DJI Airworks is a three-day conference focused on the challenges and opportunities around commercial UAS (Unmanned Aircraft Systems). In addition to the burgeoning hobbyist side, drones are becoming an integral component of public safety, utility, mining, construction, and business operations of all kinds.
As the industry’s 800-pound gorilla, DJI is positioned to connect the developers, integrators, and end users who are shaping the future of commercial UAS. Nomad was excited to be part of the conversation at this year’s event in Dallas, and brought home a few insights to share.
Insight 1: Think Like Apple
Drone adoption in public safety has skyrocketed. In fact, from the inside perspective, it is beginning to be viewed as negligent to not incorporate UAS. That said, agencies must still overcome public skepticism. To gain broader acceptance, launch and market your drone program like a consumer product. Think like Apple.
Communicate. Before launch, leverage social media and traditional local media to let the public know it’s coming. Clarify what UAS will (and will not) be used for. After launch, maintain these media relationships to communicate about events and trainings where drones will be present and to share success stories.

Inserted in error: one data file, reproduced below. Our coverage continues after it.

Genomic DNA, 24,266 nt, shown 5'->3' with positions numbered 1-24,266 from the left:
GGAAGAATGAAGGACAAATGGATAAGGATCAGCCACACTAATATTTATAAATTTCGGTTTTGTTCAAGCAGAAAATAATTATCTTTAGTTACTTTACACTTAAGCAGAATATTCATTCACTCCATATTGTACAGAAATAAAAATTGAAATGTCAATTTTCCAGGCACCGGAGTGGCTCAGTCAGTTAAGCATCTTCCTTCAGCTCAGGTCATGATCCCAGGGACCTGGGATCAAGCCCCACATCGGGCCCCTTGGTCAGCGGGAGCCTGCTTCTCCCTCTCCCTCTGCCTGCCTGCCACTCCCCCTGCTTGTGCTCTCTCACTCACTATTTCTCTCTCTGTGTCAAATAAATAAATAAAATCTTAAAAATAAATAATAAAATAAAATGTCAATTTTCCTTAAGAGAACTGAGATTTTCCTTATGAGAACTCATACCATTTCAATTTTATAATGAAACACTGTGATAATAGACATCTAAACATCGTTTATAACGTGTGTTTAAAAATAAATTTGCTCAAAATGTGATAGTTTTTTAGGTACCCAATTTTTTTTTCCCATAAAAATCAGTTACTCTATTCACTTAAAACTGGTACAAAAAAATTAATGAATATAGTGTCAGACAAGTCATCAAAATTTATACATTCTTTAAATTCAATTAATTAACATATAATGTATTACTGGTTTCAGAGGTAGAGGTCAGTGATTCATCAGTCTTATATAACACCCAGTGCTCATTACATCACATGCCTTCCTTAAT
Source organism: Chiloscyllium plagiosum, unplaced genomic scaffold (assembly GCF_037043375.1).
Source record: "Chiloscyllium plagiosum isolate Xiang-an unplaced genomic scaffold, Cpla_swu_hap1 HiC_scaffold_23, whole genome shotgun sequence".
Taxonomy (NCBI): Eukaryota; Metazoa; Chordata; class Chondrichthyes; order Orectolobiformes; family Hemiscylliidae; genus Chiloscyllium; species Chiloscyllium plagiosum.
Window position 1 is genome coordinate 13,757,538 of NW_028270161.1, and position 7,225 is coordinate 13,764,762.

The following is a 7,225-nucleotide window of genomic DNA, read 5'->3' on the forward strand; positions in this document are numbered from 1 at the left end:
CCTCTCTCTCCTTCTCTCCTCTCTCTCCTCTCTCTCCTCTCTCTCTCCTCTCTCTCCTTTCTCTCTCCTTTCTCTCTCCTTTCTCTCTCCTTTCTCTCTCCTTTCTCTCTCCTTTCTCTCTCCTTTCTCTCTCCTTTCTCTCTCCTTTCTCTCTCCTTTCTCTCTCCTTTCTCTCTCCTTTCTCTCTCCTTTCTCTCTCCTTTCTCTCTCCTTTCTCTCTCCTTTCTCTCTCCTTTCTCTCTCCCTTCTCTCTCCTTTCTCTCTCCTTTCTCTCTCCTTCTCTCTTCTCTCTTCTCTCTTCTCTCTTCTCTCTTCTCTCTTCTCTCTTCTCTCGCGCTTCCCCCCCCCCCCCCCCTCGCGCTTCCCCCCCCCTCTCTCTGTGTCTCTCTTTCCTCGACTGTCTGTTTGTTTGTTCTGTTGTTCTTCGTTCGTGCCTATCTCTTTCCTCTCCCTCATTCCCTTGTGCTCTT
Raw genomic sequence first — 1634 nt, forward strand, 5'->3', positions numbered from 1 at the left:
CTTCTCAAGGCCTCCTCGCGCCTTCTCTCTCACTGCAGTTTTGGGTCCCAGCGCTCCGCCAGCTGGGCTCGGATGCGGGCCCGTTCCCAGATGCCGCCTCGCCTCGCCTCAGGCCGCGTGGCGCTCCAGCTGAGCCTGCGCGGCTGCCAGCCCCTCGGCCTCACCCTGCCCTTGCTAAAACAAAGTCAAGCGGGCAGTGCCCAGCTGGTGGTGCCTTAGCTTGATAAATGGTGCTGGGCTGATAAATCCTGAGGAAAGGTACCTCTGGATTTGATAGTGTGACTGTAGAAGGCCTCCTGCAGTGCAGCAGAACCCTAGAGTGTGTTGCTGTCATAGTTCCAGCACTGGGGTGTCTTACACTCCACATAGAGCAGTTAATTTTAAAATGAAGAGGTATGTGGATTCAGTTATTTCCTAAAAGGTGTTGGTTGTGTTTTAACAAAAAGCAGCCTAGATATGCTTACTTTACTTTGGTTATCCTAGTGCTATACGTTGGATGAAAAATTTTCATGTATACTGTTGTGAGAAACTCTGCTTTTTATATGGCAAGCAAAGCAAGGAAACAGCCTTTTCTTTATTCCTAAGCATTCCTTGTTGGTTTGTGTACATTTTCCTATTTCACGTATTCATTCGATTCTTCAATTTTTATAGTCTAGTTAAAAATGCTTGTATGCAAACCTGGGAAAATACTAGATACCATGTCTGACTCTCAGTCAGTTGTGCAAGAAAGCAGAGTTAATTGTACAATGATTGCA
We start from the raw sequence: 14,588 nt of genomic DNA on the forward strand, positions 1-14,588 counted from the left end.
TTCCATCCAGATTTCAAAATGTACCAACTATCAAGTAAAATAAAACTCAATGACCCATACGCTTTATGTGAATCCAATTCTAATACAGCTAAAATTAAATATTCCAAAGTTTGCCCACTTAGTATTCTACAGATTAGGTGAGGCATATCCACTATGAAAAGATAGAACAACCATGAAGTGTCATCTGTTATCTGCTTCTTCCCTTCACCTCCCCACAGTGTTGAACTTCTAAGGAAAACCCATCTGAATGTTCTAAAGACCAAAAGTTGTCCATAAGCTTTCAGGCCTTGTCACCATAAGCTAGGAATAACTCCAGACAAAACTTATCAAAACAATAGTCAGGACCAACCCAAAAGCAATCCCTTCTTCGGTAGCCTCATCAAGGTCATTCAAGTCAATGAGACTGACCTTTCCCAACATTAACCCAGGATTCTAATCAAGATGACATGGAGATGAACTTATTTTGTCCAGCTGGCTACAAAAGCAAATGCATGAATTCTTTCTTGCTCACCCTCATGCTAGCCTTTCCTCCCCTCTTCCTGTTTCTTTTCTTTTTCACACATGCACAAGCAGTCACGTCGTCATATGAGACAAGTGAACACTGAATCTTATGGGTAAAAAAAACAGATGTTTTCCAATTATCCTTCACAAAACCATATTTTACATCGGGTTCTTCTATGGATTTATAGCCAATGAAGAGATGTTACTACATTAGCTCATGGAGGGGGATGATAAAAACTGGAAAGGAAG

Brand. UAS assets should look like part of the team. Make sure the graphics, colors, and appearance meet agency standards. There is also an opportunity to brand the program as a distinct functional area, with its own logo, website, collateral, and even social media.
Celebrate. You worked hard to bring drones in, so don’t hide them. Lieutenant Ivan Valencia (Modesto, California PD) says his UAS program started as more marketing event than announcement. He advises, “Treat it like a product launch. Take pride.” Lead UAV Operator, Barry Moore (Mansfield, Texas PD) suggests letting the public get close to the gear and ask questions. “Bring the drones to events. Let the kids see them,” he said.
Modesto PD brands its drones like any other police asset
Mansfield PD leverages local media for PR (pictured, Barry Moore)
Insight 2: Activate the Data
To improve performance, safety, and return on investment, the commercial drone industry must go beyond mere data collection. The focus should be on actionable data that enables quick, quality decision making with minimal resources.
Get it faster. The emerging performance metric is time-to-insights, or as Christian Sanz of drone image processing platform Skycatch put it, “How can we get to the data quicker?” The answer lies at the edge. Past workflows might see a pilot run a mission, pull the storage card, download data to a laptop, upload to the cloud for processing, then re-download for interpretation. With advances in edge computing, that data can now be aggregated and analyzed in real time with base stations and other mobile assets, or even on the drone itself.
Make better decisions. Just as edge computing is exponentially improving data processing speed, augmented reality is giving it powerful context. Because even the best maps are not always current, layering inputs from multiple sensors over live drone video is enabling more informed, accurate decision making. As UAS Pilot Garret Bryl (Joshua, Texas FD) said, “In a scenario, things don’t always look like they do on a map.”